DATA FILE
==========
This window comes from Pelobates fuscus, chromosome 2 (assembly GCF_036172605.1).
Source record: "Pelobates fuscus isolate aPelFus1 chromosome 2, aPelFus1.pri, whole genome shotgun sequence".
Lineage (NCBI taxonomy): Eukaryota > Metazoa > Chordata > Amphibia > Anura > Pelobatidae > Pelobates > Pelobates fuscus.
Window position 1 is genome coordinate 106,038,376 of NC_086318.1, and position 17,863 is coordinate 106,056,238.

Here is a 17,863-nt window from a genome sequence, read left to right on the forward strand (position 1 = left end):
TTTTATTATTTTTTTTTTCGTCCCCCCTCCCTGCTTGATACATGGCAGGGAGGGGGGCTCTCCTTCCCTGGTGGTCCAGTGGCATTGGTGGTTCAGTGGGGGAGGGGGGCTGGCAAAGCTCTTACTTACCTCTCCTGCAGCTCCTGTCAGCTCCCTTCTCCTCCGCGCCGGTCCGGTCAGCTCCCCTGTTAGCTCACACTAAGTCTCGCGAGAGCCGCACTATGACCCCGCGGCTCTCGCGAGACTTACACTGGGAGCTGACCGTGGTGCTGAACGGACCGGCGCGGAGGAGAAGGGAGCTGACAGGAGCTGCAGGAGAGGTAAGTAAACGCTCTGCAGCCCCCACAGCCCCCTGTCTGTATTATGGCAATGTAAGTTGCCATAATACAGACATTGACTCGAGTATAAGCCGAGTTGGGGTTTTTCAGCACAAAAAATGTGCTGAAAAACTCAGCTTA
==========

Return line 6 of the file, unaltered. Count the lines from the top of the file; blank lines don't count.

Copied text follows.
TTTTATTATTTTTTTTTTCGTCCCCCCTCCCTGCTTGATACATGGCAGGGAGGGGGGCTCTCCTTCCCTGGTGGTCCAGTGGCATTGGTGGTTCAGTGGGGGAGGGGGGCTGGCAAAGCTCTTACTTACCTCTCCTGCAGCTCCTGTCAGCTCCCTTCTCCTCCGCGCCGGTCCGGTCAGCTCCCCTGTTAGCTCACACTAAGTCTCGCGAGAGCCGCACTATGACCCCGCGGCTCTCGCGAGACTTACACTGGGAGCTGACCGTGGTGCTGAACGGACCGGCGCGGAGGAGAAGGGAGCTGACAGGAGCTGCAGGAGAGGTAAGTAAACGCTCTGCAGCCCCCACAGCCCCCTGTCTGTATTATGGCAATGTAAGTTGCCATAATACAGACATTGACTCGAGTATAAGCCGAGTTGGGGTTTTTCAGCACAAAAAATGTGCTGAAAAACTCAGCTTA